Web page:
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Legislated rate changes

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Occasionally the Government changes tax rates or rates of other deductions or payments made by employers (such as KiwiSaver and student loan). These rate changes are made in legislation and take effect in a variety of different ways:

Legislated rate change How the change takes effect

Tax on salary and wages

When a rate changes during a pay period and the pay period is one month or less, the new rate applies to the entire pay period.

When the pay period is more than one month, the payment is apportioned.

When the payment is after a rate change but relates to a period before it, the old rates apply.

Tax on extra pays

The tax rate applied to an extra pay is the relevant rate in force at the time the payment is made.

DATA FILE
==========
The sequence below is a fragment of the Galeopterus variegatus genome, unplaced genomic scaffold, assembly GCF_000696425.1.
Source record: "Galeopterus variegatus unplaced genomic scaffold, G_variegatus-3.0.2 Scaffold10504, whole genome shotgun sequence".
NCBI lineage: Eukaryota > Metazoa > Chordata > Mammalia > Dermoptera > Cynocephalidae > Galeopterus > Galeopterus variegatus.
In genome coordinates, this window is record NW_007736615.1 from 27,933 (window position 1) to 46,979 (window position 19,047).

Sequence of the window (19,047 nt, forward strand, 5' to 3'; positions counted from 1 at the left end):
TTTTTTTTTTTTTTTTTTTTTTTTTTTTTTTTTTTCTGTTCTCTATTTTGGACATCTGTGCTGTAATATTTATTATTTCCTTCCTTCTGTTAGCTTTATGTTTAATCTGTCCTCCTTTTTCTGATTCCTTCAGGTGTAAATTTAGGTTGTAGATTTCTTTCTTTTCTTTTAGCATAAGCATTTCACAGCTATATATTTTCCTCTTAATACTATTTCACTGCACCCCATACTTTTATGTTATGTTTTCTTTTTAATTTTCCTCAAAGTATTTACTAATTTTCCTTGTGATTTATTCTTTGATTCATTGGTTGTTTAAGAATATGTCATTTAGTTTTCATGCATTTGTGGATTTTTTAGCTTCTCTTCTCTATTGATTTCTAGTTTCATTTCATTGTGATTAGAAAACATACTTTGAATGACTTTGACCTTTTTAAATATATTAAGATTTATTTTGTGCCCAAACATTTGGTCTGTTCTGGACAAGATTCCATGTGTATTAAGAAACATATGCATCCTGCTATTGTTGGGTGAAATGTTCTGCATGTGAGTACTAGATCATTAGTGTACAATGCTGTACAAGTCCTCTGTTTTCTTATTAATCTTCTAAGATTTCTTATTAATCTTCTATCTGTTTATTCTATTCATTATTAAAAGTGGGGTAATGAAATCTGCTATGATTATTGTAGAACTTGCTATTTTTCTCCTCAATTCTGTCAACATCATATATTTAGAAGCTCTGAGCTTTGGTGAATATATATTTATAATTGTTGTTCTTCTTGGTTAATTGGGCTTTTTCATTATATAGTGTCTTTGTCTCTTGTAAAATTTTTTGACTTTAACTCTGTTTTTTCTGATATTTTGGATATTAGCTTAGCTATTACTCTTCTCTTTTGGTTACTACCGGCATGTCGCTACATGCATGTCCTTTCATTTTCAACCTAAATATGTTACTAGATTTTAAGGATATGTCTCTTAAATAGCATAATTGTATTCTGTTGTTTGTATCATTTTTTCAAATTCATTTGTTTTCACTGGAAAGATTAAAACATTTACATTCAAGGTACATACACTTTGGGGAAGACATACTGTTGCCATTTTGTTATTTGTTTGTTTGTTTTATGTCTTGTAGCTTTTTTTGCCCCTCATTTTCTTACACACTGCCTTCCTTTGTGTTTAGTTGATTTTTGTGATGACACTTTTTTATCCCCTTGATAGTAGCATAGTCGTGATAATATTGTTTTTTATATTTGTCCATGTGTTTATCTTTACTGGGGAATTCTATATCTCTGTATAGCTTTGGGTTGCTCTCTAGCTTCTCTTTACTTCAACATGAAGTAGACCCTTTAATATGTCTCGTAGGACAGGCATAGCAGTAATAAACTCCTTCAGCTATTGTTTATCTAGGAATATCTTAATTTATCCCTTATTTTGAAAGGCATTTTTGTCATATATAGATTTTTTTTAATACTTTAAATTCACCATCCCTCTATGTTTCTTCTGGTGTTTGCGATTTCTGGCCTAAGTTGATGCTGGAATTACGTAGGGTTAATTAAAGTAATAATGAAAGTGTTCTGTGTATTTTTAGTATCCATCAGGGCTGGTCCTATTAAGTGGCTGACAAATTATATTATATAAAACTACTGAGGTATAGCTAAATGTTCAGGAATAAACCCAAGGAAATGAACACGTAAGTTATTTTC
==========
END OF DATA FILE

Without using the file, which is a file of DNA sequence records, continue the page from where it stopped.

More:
Student loan deductions

The rules are the same as the rules for salary and wages.

ACC earners' levy

The rate is set in regulations, and applies to liable earnings for pay periods ending in the applicable tax year.

KiwiSaver contributions (employer and employee) New rates apply from the first pay period starting after 1 April.

The tax rate applied to the employer's superannuation contribution tax  is the relevant rate in force at the time the payment is made.


The Government thinks that employers’ processes would be simplified if the rules were aligned.

Options are:

  • the pay date
  • the pay period end-date
  • the pay period start-date
  • apportionment

Not all payments relate to a specific pay period (for example, extra pays). This points towards a pay date based approach, if alignment is seen as a preferred option.

Pay date is also the simplest option. However it might sometimes be inaccurate. For example, if the income tax rate changed from 30% to 20% in the middle of the year, a composite rate of 25% would apply for the entire year. An employee who was paid in arrears could have a little too much tax withheld at 20%, and if filing a return, would be likely to have a tax liability. Apportionment would deliver a more accurate result here. However, a pay date basis is more accurate where the rate change occurs at the beginning of a tax year.

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